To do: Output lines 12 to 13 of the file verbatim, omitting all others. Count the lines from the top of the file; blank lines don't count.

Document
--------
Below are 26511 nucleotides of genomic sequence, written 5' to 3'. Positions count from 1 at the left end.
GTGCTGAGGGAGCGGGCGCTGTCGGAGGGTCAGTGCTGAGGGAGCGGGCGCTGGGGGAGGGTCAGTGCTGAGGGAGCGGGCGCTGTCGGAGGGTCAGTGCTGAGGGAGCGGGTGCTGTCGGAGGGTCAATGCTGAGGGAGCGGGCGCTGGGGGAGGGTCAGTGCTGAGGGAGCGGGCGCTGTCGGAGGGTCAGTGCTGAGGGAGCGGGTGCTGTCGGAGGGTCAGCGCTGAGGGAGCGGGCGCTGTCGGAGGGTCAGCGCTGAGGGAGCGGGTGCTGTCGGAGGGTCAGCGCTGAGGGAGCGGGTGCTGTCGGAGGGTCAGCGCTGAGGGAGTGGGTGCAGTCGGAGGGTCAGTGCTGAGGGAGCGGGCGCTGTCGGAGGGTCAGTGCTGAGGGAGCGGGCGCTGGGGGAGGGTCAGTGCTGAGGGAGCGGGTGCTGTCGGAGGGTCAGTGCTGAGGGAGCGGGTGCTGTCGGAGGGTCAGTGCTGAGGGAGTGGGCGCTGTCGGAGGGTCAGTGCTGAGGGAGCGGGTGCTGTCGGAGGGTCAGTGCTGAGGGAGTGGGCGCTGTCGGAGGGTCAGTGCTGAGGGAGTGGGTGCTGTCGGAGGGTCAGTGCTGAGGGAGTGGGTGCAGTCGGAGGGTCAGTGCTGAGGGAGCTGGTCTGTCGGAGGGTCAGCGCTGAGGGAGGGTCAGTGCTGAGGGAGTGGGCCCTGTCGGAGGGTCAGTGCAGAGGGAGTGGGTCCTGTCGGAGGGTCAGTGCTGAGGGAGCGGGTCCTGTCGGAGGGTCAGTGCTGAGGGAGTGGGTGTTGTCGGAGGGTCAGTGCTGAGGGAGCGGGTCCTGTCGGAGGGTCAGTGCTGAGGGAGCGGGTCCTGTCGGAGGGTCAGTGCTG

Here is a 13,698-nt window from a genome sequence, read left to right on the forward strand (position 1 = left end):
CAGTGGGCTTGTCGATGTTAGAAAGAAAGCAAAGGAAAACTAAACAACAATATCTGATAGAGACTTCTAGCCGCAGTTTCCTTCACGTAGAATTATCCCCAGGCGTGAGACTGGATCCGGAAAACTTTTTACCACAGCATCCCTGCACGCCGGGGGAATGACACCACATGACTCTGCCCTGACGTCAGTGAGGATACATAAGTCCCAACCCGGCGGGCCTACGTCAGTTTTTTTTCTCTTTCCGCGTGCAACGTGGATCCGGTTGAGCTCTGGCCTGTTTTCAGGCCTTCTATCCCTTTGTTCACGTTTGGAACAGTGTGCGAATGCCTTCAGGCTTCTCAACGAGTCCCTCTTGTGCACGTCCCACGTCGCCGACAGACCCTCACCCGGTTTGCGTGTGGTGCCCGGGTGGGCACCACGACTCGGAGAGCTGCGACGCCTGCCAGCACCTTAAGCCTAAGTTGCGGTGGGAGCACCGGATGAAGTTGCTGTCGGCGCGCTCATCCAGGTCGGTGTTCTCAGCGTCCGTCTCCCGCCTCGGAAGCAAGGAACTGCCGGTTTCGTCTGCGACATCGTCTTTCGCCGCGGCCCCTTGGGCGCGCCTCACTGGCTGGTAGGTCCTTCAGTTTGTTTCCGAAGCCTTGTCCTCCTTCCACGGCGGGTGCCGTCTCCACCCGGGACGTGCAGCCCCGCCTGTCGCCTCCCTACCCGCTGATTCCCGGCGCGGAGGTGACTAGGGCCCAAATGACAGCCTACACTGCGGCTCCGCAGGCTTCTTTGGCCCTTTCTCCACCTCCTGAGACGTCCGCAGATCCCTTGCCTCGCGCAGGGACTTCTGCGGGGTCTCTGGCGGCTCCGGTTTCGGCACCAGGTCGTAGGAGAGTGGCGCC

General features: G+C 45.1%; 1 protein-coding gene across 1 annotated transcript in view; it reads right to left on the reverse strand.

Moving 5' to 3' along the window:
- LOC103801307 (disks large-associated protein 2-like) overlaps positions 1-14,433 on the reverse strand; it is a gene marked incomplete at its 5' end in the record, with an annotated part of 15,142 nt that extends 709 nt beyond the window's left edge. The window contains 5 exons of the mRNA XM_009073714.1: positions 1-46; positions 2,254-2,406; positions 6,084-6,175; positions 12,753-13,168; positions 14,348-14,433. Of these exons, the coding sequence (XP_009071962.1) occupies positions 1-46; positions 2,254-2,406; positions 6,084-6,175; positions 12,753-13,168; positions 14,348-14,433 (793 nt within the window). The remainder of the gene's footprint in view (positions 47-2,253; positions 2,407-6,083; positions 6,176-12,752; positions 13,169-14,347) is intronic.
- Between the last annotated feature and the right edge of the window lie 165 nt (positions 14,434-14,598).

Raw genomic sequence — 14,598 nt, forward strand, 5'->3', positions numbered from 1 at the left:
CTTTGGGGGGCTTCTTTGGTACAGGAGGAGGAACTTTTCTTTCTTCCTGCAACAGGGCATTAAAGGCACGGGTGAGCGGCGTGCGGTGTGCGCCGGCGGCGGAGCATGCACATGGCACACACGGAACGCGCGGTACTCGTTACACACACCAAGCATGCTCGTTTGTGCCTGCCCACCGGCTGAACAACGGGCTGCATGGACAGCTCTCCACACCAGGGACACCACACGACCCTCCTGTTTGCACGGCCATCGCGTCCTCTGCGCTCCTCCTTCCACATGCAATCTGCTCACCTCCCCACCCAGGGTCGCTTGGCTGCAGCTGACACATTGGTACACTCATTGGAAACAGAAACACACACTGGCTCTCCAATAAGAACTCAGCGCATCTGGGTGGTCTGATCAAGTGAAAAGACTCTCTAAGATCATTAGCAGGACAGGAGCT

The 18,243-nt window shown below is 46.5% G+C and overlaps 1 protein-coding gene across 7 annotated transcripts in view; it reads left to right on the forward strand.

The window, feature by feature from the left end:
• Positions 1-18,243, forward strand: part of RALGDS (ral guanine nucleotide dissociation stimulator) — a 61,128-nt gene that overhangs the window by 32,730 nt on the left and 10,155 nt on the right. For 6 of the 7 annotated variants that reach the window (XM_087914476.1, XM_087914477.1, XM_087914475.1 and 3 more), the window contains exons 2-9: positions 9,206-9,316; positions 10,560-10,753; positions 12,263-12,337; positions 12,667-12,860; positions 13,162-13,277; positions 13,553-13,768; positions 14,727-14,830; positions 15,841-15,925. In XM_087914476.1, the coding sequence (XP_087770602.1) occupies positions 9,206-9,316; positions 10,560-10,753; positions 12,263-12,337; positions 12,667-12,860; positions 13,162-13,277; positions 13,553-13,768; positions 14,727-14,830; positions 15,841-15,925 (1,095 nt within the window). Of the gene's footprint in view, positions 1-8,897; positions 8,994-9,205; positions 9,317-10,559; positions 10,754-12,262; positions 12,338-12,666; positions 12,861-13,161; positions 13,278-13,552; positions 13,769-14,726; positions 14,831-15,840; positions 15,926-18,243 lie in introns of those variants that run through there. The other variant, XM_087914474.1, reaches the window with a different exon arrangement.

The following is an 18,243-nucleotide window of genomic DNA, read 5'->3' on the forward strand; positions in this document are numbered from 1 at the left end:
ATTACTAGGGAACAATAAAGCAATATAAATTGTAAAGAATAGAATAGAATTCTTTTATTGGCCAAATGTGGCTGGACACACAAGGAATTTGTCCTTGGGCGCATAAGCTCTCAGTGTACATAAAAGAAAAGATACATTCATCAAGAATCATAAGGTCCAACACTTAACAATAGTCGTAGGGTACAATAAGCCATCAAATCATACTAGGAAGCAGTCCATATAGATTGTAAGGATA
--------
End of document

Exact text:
The window, feature by feature from the left end:
• Positions 1-18,243, forward strand: part of RALGDS (ral guanine nucleotide dissociation stimulator) — a 61,128-nt gene that overhangs the window by 32,730 nt on the left and 10,155 nt on the right. For 6 of the 7 annotated variants that reach the window (XM_087914476.1, XM_087914477.1, XM_087914475.1 and 3 more), the window contains exons 2-9: positions 9,206-9,316; positions 10,560-10,753; positions 12,263-12,337; positions 12,667-12,860; positions 13,162-13,277; positions 13,553-13,768; positions 14,727-14,830; positions 15,841-15,925. In XM_087914476.1, the coding sequence (XP_087770602.1) occupies positions 9,206-9,316; positions 10,560-10,753; positions 12,263-12,337; positions 12,667-12,860; positions 13,162-13,277; positions 13,553-13,768; positions 14,727-14,830; positions 15,841-15,925 (1,095 nt within the window). Of the gene's footprint in view, positions 1-8,897; positions 8,994-9,205; positions 9,317-10,559; positions 10,754-12,262; positions 12,338-12,666; positions 12,861-13,161; positions 13,278-13,552; positions 13,769-14,726; positions 14,831-15,840; positions 15,926-18,243 lie in introns of those variants that run through there. The other variant, XM_087914474.1, reaches the window with a different exon arrangement.